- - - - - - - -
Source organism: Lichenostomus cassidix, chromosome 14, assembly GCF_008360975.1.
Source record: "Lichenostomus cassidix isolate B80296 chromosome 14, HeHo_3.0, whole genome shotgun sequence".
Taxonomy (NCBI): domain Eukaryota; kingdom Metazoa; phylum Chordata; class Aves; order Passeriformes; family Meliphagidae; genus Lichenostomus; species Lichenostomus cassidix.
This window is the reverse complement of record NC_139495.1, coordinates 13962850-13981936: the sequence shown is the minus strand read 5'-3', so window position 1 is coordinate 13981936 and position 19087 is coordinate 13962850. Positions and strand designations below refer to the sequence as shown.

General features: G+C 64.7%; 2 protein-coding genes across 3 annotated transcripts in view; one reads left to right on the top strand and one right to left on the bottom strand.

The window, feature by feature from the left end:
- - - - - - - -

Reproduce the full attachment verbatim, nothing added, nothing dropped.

Source organism: Lichenostomus cassidix, chromosome 14, assembly GCF_008360975.1.
Source record: "Lichenostomus cassidix isolate B80296 chromosome 14, HeHo_3.0, whole genome shotgun sequence".
Taxonomy (NCBI): domain Eukaryota; kingdom Metazoa; phylum Chordata; class Aves; order Passeriformes; family Meliphagidae; genus Lichenostomus; species Lichenostomus cassidix.
This window is the reverse complement of record NC_139495.1, coordinates 13962850-13981936: the sequence shown is the minus strand read 5'-3', so window position 1 is coordinate 13981936 and position 19087 is coordinate 13962850. Positions and strand designations below refer to the sequence as shown.

General features: G+C 64.7%; 2 protein-coding genes across 3 annotated transcripts in view; one reads left to right on the top strand and one right to left on the bottom strand.

The window, feature by feature from the left end: